I believe mental health week is an important time to raise awareness of important issues including depression and anxiety – but it also annoys me a little bit that we need a dedicate a week to a topic that should be part of what we do in our everyday existence.
The theme of next week’s mental health week celebrations is ‘Value Mental Health’ – I wholeheartedly agree that we not only need to value mental health but cultivate it.
Mental and physical health are so intimately related that it is impossible, and I’d say almost reckless, to imply that there is a clear line where one finishes and the other starts.
So, we know that to be physically fit, we need undertake certain activities, ie. eating good food, drinking (water), sleeping well and exercising regularly to name a few. We could say we do these things, but ultimately, we actually need to ‘do’ them to stay physically healthy, we can’t just say we have! Mental fitness is no different, we need to complete certain practices to cultivate being mentally well. Again, you can say you are grateful and kind to yourself – but unless you truly are, you aren’t helping yourself!!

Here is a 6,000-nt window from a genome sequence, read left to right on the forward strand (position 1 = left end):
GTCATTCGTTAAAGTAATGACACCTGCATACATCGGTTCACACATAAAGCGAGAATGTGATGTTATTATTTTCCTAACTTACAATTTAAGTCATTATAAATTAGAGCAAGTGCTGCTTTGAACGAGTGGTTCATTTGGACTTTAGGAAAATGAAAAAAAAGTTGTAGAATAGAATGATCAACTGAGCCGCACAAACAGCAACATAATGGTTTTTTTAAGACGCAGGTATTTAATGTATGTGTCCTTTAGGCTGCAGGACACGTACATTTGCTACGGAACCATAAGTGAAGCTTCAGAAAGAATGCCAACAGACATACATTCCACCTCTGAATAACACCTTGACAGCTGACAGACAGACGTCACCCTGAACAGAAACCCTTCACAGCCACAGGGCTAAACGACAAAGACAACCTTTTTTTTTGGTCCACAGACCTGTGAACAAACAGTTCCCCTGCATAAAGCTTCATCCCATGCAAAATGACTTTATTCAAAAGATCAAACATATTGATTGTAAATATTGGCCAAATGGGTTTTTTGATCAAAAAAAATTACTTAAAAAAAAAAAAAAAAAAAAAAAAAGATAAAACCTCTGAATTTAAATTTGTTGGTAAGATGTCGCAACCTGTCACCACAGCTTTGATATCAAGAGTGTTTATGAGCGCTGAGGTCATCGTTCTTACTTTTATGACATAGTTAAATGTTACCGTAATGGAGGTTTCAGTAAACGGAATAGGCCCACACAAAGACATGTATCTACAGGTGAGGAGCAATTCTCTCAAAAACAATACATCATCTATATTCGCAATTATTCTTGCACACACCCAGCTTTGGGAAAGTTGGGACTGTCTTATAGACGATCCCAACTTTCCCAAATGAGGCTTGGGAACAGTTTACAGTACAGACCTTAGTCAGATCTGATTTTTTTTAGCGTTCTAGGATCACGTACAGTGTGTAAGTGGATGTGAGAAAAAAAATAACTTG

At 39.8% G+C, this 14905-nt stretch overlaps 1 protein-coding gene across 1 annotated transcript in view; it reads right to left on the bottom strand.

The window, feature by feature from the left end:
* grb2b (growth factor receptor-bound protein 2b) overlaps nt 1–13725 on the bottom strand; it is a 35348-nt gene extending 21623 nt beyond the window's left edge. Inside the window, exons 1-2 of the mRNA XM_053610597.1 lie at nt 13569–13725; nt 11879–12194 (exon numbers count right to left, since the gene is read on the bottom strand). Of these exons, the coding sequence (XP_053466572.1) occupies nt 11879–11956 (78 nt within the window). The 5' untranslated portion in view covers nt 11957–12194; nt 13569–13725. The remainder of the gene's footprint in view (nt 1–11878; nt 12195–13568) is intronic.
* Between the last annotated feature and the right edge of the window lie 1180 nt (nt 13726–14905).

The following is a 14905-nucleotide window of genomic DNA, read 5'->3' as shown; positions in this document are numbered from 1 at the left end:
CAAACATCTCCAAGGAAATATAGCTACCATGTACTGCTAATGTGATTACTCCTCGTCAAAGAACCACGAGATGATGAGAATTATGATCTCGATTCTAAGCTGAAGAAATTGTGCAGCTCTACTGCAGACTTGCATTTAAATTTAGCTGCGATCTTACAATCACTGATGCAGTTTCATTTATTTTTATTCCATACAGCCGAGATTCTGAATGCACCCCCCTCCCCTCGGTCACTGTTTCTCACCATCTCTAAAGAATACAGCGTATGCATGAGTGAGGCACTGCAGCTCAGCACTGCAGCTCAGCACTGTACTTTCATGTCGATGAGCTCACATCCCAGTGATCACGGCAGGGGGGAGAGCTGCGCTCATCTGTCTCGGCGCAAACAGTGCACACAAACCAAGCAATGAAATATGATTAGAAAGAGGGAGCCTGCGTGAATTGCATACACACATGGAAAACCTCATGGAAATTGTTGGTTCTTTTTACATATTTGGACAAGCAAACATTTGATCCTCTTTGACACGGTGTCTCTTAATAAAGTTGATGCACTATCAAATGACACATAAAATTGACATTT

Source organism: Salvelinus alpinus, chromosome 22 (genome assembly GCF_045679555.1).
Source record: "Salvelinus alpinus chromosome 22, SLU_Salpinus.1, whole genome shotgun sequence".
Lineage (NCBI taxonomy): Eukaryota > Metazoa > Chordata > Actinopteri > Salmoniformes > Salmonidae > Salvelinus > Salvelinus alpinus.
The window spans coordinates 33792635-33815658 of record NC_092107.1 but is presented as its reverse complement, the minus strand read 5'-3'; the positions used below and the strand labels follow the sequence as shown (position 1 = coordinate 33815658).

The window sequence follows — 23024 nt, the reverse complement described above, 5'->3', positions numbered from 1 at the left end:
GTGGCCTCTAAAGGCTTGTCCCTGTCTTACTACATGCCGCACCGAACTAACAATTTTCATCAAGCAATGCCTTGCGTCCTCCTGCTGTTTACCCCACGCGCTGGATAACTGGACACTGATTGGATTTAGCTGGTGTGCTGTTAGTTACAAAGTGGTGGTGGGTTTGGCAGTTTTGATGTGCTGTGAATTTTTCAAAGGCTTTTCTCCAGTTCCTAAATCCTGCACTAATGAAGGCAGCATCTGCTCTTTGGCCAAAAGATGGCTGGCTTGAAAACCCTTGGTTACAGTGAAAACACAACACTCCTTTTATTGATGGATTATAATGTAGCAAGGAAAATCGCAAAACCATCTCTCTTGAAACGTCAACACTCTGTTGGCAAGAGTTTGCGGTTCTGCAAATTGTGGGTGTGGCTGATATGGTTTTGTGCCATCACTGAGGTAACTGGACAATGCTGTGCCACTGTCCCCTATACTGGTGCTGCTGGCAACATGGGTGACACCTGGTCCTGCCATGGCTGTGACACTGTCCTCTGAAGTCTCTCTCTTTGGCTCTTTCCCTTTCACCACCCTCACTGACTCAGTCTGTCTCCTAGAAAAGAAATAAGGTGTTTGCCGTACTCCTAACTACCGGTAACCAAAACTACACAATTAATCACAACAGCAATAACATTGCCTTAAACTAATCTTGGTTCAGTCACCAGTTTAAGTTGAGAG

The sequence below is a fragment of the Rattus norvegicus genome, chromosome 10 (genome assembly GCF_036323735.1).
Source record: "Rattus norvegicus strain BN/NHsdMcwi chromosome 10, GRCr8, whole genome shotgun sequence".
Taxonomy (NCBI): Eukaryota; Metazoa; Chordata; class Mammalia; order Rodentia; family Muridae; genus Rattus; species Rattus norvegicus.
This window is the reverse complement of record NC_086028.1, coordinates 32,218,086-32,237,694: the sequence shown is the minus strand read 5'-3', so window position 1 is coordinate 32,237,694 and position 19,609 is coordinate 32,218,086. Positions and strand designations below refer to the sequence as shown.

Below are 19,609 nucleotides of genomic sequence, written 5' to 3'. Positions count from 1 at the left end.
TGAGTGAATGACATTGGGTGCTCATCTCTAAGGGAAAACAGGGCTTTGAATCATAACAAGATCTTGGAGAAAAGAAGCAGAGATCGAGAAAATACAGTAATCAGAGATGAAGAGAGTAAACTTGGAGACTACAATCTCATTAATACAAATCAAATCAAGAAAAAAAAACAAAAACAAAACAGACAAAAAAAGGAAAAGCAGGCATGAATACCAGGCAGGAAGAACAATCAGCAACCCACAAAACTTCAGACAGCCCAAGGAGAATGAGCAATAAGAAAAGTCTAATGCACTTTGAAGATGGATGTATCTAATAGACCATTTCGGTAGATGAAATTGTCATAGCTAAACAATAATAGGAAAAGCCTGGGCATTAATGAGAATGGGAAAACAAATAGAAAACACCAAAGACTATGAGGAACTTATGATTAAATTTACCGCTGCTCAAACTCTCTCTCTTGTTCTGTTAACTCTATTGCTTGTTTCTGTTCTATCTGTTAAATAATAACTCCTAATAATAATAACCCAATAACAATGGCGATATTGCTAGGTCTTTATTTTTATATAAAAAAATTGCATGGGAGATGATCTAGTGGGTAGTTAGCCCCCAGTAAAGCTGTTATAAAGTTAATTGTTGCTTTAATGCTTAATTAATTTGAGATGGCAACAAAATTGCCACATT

I was reading an article this week about activities we can ‘do’ to improve our mental health (not just during Mental Health Week but all year around!) – you can read the whole article at http://theweek.com/articles/601157/neuroscience-reveals-4-rituals-that-make-happy , or I have summarised the dot points below – here they are:
- Ask yourself ‘What am I grateful for? – turns out that even if you can’t think of anything, it is the searching that helps to have an antidepressant effect on the brain.
- Label negative feelings – simply giving the feelings a name has been proven to decrease the impact that the emotions have on our state.
- Make that decision – It’s no coincidence that you feel a sigh of relief once you have made a decision, no matter how small it may seem.
- Touch people – not in a creepy way, but research has shown that physical touch increases happiness, eg. application of this tip needs permission, but might include such things as a hug or pat on back or holding hands. See? Not too hard!
So while we need to ‘talk the talk’ and value mental health, we actually have to practice ‘walking the walk’ too!! So, this mental health week, how many of these four tips, or what else can you ‘do’ to improve your own state?
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